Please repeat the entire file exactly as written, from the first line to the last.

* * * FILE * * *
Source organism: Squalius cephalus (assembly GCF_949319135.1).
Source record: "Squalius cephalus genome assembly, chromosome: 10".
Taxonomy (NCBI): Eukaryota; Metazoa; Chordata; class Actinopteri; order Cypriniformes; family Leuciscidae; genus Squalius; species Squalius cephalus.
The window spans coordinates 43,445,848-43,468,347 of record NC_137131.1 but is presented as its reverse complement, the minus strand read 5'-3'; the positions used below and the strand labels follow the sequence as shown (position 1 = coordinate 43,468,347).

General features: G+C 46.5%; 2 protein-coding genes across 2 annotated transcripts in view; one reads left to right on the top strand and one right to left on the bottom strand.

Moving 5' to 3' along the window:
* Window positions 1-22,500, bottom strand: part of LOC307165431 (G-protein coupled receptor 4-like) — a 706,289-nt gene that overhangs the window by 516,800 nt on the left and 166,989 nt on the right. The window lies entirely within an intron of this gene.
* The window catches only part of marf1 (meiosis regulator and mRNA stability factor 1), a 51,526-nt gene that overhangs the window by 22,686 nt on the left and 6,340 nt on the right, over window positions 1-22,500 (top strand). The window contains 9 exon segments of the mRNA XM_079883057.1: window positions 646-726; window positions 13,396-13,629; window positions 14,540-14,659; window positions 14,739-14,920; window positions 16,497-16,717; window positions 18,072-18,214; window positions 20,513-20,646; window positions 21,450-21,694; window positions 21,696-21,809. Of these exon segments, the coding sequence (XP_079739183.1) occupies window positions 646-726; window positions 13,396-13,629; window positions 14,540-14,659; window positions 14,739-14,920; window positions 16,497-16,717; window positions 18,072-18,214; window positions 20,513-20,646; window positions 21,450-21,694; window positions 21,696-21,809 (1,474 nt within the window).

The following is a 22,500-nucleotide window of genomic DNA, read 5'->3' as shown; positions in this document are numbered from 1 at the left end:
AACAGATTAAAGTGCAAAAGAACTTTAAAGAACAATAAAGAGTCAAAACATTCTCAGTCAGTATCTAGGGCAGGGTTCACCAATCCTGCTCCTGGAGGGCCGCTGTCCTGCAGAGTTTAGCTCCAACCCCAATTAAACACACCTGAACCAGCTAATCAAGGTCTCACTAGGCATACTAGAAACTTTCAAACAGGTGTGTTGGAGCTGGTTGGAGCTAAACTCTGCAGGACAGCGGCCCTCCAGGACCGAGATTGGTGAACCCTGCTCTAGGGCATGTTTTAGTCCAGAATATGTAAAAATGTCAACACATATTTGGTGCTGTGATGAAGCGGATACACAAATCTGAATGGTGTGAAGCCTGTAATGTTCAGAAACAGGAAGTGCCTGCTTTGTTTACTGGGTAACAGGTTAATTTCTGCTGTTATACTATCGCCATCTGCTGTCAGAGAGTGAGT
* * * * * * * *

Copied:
Source organism: Squalius cephalus (assembly GCF_949319135.1).
Source record: "Squalius cephalus genome assembly, chromosome: 10".
Taxonomy (NCBI): Eukaryota; Metazoa; Chordata; class Actinopteri; order Cypriniformes; family Leuciscidae; genus Squalius; species Squalius cephalus.
The window spans coordinates 43,445,848-43,468,347 of record NC_137131.1 but is presented as its reverse complement, the minus strand read 5'-3'; the positions used below and the strand labels follow the sequence as shown (position 1 = coordinate 43,468,347).

General features: G+C 46.5%; 2 protein-coding genes across 2 annotated transcripts in view; one reads left to right on the top strand and one right to left on the bottom strand.

Moving 5' to 3' along the window:
* Window positions 1-22,500, bottom strand: part of LOC307165431 (G-protein coupled receptor 4-like) — a 706,289-nt gene that overhangs the window by 516,800 nt on the left and 166,989 nt on the right. The window lies entirely within an intron of this gene.
* The window catches only part of marf1 (meiosis regulator and mRNA stability factor 1), a 51,526-nt gene that overhangs the window by 22,686 nt on the left and 6,340 nt on the right, over window positions 1-22,500 (top strand). The window contains 9 exon segments of the mRNA XM_079883057.1: window positions 646-726; window positions 13,396-13,629; window positions 14,540-14,659; window positions 14,739-14,920; window positions 16,497-16,717; window positions 18,072-18,214; window positions 20,513-20,646; window positions 21,450-21,694; window positions 21,696-21,809. Of these exon segments, the coding sequence (XP_079739183.1) occupies window positions 646-726; window positions 13,396-13,629; window positions 14,540-14,659; window positions 14,739-14,920; window positions 16,497-16,717; window positions 18,072-18,214; window positions 20,513-20,646; window positions 21,450-21,694; window positions 21,696-21,809 (1,474 nt within the window).

The following is a 22,500-nucleotide window of genomic DNA, read 5'->3' as shown; positions in this document are numbered from 1 at the left end:
AACAGATTAAAGTGCAAAAGAACTTTAAAGAACAATAAAGAGTCAAAACATTCTCAGTCAGTATCTAGGGCAGGGTTCACCAATCCTGCTCCTGGAGGGCCGCTGTCCTGCAGAGTTTAGCTCCAACCCCAATTAAACACACCTGAACCAGCTAATCAAGGTCTCACTAGGCATACTAGAAACTTTCAAACAGGTGTGTTGGAGCTGGTTGGAGCTAAACTCTGCAGGACAGCGGCCCTCCAGGACCGAGATTGGTGAACCCTGCTCTAGGGCATGTTTTAGTCCAGAATATGTAAAAATGTCAACACATATTTGGTGCTGTGATGAAGCGGATACACAAATCTGAATGGTGTGAAGCCTGTAATGTTCAGAAACAGGAAGTGCCTGCTTTGTTTACTGGGTAACAGGTTAATTTCTGCTGTTATACTATCGCCATCTGCTGTCAGAGAGTGAGT